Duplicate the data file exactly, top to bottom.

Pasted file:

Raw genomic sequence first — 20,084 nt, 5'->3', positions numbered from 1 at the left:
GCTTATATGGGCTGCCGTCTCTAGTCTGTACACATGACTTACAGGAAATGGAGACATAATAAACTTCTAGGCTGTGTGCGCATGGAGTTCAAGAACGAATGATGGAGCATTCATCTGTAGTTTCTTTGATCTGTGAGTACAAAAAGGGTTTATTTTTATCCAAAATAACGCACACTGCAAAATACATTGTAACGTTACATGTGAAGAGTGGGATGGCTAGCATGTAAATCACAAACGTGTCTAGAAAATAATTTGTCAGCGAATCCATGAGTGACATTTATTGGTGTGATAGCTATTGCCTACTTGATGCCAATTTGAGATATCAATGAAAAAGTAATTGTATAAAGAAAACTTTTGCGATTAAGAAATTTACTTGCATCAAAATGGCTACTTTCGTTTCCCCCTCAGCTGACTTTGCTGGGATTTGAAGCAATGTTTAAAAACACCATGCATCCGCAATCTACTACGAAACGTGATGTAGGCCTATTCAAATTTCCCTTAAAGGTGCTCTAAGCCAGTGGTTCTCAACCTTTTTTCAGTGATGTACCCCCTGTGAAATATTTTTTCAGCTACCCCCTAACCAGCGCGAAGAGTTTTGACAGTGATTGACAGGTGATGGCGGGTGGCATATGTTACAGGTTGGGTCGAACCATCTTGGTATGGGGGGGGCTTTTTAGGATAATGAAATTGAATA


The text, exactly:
Raw genomic sequence first — 20,084 nt, 5'->3', positions numbered from 1 at the left:
GCTTATATGGGCTGCCGTCTCTAGTCTGTACACATGACTTACAGGAAATGGAGACATAATAAACTTCTAGGCTGTGTGCGCATGGAGTTCAAGAACGAATGATGGAGCATTCATCTGTAGTTTCTTTGATCTGTGAGTACAAAAAGGGTTTATTTTTATCCAAAATAACGCACACTGCAAAATACATTGTAACGTTACATGTGAAGAGTGGGATGGCTAGCATGTAAATCACAAACGTGTCTAGAAAATAATTTGTCAGCGAATCCATGAGTGACATTTATTGGTGTGATAGCTATTGCCTACTTGATGCCAATTTGAGATATCAATGAAAAAGTAATTGTATAAAGAAAACTTTTGCGATTAAGAAATTTACTTGCATCAAAATGGCTACTTTCGTTTCCCCCTCAGCTGACTTTGCTGGGATTTGAAGCAATGTTTAAAAACACCATGCATCCGCAATCTACTACGAAACGTGATGTAGGCCTATTCAAATTTCCCTTAAAGGTGCTCTAAGCCAGTGGTTCTCAACCTTTTTTCAGTGATGTACCCCCTGTGAAATATTTTTTCAGCTACCCCCTAACCAGCGCGAAGAGTTTTGACAGTGATTGACAGGTGATGGCGGGTGGCATATGTTACAGGTTGGGTCGAACCATCTTGGTATGGGGGGGGCTTTTTAGGATAATGAAATTGAATA